Flexibility is the Key
A 2012 study by the International Labour Organisation (Geneva) shows that since the 1950s, productivity per hour universally drops as hours are increased. They also found that there is a point at which the percentage drop in the level of productivity actually matches the increase in percentage of hours worked. Likewise, a survey in the US of Fortune 500 companies revealed that productivity increased by 1-3% of those companies that improved their family friendliness index ranking, supporting their workers with flexibility for family commitments.
Other strong examples of flexibility improving worker’s performance come from the Lloyds Banking Group, where 66% of line managers reported improved work rates after flexible working patterns were introduced, and early adopters, MTM Products, who have tripled production since introducing such arrangements back in 1996.
Taking Advantage of the Changing Face of the Workplace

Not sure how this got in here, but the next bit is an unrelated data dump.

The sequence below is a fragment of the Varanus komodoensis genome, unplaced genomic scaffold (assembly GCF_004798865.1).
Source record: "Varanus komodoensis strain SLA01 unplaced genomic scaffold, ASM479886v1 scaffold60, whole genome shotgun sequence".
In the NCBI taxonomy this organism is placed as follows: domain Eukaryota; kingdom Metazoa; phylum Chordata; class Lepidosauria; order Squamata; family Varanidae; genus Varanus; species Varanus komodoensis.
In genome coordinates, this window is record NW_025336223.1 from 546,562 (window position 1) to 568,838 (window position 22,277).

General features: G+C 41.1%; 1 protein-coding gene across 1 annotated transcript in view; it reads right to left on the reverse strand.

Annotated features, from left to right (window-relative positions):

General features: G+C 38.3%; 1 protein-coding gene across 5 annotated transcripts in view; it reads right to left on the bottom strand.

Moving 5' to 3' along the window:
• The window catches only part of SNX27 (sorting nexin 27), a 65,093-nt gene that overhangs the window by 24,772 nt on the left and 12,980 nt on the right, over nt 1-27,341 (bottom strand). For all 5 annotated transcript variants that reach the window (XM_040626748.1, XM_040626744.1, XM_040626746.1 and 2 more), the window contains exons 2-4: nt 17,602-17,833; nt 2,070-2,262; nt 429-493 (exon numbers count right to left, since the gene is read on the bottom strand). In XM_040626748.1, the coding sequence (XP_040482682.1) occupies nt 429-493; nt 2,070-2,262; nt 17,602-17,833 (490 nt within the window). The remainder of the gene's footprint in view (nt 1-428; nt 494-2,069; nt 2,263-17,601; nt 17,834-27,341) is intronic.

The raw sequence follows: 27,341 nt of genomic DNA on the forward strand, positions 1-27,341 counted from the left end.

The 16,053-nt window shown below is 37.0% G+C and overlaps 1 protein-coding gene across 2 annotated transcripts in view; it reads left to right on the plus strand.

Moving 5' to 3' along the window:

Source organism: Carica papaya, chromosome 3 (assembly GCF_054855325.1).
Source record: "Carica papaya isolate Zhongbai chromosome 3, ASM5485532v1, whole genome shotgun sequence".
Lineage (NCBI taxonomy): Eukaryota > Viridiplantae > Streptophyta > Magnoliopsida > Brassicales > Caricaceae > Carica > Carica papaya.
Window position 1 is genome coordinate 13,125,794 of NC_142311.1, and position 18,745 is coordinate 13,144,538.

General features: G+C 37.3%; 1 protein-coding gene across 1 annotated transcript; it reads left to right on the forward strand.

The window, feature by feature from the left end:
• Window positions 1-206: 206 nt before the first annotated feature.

There is great reluctance to changing working practices. CIPD’s recent HR Agility survey asked workers to identify from four groups, the type of business they were in. 31% identified the business as Family. This business type is traditional, paternalistic, and usually small. This type stated they were least likely to change their working culture. Next was Structured, with formal, structured working practices. 42% of these businesses wanted to change to either Dynamic or Results-Oriented. Dynamic is currently the lowest ranked business type, with only 11% of respondents identifying their workplace as entrepreneurial, creative and risk taking. The largest group, at 32%, was Results-Oriented, with some of these businesses identifying Dynamic as the type they wish to become.